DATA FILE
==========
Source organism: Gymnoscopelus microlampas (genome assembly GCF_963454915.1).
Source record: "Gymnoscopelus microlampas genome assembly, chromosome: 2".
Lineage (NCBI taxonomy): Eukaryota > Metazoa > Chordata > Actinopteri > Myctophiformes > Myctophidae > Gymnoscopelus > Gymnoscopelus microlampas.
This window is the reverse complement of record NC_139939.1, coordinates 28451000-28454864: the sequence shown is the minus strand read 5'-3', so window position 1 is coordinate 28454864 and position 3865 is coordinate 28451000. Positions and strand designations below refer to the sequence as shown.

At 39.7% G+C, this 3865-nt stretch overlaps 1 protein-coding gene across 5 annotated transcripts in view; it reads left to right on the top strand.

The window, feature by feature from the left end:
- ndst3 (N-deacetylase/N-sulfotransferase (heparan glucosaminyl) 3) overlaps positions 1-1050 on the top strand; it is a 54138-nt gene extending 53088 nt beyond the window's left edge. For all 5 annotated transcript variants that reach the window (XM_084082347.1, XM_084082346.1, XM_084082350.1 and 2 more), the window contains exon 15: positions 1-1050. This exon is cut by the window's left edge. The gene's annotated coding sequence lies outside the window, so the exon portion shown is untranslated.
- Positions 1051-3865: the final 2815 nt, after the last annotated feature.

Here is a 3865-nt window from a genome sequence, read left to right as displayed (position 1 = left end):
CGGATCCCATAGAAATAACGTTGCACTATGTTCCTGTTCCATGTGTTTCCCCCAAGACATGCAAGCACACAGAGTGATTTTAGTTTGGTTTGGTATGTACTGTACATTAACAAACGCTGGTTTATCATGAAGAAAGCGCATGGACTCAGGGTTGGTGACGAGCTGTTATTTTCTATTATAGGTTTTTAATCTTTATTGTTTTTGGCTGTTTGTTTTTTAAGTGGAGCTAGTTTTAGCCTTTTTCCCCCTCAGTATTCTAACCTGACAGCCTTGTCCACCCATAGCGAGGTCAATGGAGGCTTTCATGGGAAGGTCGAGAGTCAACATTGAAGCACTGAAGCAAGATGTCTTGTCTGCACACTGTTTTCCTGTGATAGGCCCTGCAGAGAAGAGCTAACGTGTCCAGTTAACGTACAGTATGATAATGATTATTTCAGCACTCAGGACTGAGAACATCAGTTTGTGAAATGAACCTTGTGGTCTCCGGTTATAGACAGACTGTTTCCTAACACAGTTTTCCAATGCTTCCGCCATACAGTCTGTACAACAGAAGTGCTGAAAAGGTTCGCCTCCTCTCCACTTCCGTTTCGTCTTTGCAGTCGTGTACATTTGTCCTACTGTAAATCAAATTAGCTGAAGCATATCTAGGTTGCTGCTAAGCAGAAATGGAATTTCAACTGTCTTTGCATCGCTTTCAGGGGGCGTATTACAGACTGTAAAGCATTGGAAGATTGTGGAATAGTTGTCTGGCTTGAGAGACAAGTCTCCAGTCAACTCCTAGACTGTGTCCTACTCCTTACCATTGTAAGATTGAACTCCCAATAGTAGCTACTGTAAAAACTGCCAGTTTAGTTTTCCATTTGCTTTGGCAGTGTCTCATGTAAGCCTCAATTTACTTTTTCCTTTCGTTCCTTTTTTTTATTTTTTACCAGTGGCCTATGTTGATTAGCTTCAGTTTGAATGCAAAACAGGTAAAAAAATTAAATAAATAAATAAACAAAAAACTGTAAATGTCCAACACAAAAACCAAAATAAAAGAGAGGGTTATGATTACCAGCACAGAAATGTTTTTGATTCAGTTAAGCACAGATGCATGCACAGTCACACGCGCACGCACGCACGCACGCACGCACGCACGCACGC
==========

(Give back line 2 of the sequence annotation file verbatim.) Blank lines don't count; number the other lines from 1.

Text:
Source record: "Gymnoscopelus microlampas genome assembly, chromosome: 2".